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Front Page » March 5, 2009 » Focus on homes and gardens » Planning a greenhouse
Published 2,408 days ago

Planning a greenhouse

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Some gardeners swear by them, others swear at them.

Greenhouses can be a useful tool in the gardening hobby, but they are also some work to take care of.

For the fair weather gardener, the spring and summer bring a lot of fun and work. Some may like that duty of watering, weeding and feeding plants in the good weather, but taking care of a greenhouse is a year around endeavor if it is to be done right.

But let's say that a committed gardener is interested in taking care of vegetable plants or flowers all year round. Let's say they are dedicated to starting plants early and having them be beautiful before their neighbors barely get their yards off the ground in the early spring.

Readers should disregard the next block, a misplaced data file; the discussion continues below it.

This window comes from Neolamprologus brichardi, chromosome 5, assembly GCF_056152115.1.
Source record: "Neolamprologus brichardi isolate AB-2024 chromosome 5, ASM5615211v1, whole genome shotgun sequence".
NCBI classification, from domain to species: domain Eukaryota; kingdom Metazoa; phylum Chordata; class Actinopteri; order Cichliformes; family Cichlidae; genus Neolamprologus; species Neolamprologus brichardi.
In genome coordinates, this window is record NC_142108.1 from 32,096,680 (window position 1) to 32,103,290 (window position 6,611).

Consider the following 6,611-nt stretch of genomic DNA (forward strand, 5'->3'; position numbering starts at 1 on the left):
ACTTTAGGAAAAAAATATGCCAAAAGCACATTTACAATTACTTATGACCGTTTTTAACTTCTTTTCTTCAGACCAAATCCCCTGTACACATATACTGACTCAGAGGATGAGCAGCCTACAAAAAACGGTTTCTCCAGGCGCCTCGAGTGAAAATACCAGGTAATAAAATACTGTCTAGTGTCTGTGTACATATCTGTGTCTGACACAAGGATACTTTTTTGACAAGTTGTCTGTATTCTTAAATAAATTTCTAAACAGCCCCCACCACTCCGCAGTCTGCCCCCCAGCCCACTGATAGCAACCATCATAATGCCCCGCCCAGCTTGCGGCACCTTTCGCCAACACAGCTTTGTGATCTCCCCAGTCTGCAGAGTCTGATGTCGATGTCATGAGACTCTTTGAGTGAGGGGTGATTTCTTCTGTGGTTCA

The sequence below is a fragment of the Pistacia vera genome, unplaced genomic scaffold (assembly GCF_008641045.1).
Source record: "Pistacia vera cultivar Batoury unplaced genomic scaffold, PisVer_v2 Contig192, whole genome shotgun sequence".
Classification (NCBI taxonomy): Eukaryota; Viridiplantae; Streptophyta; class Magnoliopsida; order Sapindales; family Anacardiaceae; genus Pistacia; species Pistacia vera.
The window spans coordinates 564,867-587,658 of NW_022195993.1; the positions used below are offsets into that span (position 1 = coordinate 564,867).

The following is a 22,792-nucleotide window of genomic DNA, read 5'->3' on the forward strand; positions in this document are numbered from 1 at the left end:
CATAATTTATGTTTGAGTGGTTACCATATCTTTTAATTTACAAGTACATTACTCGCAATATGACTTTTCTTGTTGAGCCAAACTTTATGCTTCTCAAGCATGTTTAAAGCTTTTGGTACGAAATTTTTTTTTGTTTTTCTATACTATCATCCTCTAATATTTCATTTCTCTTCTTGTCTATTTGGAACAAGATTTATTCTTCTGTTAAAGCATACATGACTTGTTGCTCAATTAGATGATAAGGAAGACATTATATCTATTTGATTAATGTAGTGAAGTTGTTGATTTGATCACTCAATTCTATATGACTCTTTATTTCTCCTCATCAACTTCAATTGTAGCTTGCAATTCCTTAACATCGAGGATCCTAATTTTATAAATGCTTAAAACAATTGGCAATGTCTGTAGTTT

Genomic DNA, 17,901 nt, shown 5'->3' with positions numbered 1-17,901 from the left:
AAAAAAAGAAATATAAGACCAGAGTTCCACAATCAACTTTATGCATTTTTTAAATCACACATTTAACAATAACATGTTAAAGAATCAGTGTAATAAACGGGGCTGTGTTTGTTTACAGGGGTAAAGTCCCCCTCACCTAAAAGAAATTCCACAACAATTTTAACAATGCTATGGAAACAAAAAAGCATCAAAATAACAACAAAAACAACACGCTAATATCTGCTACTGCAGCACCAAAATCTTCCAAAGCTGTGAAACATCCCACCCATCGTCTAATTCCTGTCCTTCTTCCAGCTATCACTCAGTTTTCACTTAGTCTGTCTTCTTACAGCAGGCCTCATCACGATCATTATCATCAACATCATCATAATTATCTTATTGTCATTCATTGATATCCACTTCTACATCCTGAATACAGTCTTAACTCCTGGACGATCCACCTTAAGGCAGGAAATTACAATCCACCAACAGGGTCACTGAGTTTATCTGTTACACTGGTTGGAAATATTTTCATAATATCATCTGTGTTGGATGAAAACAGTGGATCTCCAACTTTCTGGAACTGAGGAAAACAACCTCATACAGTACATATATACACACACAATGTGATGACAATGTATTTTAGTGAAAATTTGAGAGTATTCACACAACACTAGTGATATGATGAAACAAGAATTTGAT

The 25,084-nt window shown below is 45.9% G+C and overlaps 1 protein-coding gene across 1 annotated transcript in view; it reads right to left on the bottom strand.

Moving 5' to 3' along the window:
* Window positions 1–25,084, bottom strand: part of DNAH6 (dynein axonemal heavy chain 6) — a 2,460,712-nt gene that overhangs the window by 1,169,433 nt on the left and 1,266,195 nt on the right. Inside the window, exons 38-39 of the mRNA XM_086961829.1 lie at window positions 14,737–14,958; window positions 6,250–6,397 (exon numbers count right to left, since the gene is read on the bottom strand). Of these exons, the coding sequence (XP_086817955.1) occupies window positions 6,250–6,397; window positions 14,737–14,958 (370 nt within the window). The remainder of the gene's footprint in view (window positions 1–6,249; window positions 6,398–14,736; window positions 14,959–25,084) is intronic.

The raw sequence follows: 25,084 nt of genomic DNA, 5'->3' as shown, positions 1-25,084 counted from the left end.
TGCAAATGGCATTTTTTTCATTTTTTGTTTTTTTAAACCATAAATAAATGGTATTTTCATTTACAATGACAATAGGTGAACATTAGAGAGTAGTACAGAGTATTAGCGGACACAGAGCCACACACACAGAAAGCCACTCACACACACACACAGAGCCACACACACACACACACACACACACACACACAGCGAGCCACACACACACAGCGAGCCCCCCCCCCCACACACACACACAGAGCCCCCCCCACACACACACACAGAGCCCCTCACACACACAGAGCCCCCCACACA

Where does one start with planning a greenhouse? Well it begins with planning.

Careful planning is important before a home greenhouse project is started. Building a greenhouse does not need to be expensive or time-consuming. The final choice of the type of greenhouse will depend on the growing space desired, home architecture, available sites, and costs.

In the end, however, the greenhouse must provide the proper environment for growing plants.

The first consideration is location. The greenhouse should be situated where it will get maximum sunlight.

The first choice of location is the south or southeast side of a building or shade trees. Sunlight all day is best, but morning sunlight on the east side is sufficient for plants. Morning sunlight is most desirable because it allows the plant's food production process to begin early; thus growth is maximized.

An east side location captures the most November to February sunlight.

The next best sites are southwest and west of major structures, where plants receive sunlight later in the day.